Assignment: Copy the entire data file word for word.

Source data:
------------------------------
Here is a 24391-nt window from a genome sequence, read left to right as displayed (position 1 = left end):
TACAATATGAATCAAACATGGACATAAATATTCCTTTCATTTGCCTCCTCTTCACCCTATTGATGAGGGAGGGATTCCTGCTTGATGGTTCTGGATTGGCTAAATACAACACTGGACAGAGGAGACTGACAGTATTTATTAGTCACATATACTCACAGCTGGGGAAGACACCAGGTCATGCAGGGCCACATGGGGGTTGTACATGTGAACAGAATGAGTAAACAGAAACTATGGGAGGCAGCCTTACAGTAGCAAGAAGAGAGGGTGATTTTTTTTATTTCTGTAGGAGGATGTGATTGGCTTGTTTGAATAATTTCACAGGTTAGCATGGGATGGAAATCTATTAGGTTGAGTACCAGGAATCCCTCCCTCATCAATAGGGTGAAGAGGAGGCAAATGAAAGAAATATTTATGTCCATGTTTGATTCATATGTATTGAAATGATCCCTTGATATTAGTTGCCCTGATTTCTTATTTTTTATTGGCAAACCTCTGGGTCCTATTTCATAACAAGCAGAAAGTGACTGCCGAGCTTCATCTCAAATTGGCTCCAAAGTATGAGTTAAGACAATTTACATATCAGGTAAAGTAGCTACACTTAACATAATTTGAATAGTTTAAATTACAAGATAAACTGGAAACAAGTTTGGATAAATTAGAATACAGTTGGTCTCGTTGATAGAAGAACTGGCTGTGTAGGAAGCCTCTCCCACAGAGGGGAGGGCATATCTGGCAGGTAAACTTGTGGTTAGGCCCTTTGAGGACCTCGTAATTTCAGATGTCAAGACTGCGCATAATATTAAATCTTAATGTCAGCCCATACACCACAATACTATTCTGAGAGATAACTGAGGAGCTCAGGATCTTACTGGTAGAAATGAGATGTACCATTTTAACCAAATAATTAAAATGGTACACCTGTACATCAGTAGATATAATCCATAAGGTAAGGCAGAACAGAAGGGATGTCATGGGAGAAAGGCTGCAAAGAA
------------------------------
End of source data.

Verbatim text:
Here is a 24391-nt window from a genome sequence, read left to right as displayed (position 1 = left end):
TACAATATGAATCAAACATGGACATAAATATTCCTTTCATTTGCCTCCTCTTCACCCTATTGATGAGGGAGGGATTCCTGCTTGATGGTTCTGGATTGGCTAAATACAACACTGGACAGAGGAGACTGACAGTATTTATTAGTCACATATACTCACAGCTGGGGAAGACACCAGGTCATGCAGGGCCACATGGGGGTTGTACATGTGAACAGAATGAGTAAACAGAAACTATGGGAGGCAGCCTTACAGTAGCAAGAAGAGAGGGTGATTTTTTTTATTTCTGTAGGAGGATGTGATTGGCTTGTTTGAATAATTTCACAGGTTAGCATGGGATGGAAATCTATTAGGTTGAGTACCAGGAATCCCTCCCTCATCAATAGGGTGAAGAGGAGGCAAATGAAAGAAATATTTATGTCCATGTTTGATTCATATGTATTGAAATGATCCCTTGATATTAGTTGCCCTGATTTCTTATTTTTTATTGGCAAACCTCTGGGTCCTATTTCATAACAAGCAGAAAGTGACTGCCGAGCTTCATCTCAAATTGGCTCCAAAGTATGAGTTAAGACAATTTACATATCAGGTAAAGTAGCTACACTTAACATAATTTGAATAGTTTAAATTACAAGATAAACTGGAAACAAGTTTGGATAAATTAGAATACAGTTGGTCTCGTTGATAGAAGAACTGGCTGTGTAGGAAGCCTCTCCCACAGAGGGGAGGGCATATCTGGCAGGTAAACTTGTGGTTAGGCCCTTTGAGGACCTCGTAATTTCAGATGTCAAGACTGCGCATAATATTAAATCTTAATGTCAGCCCATACACCACAATACTATTCTGAGAGATAACTGAGGAGCTCAGGATCTTACTGGTAGAAATGAGATGTACCATTTTAACCAAATAATTAAAATGGTACACCTGTACATCAGTAGATATAATCCATAAGGTAAGGCAGAACAGAAGGGATGTCATGGGAGAAAGGCTGCAAAGAA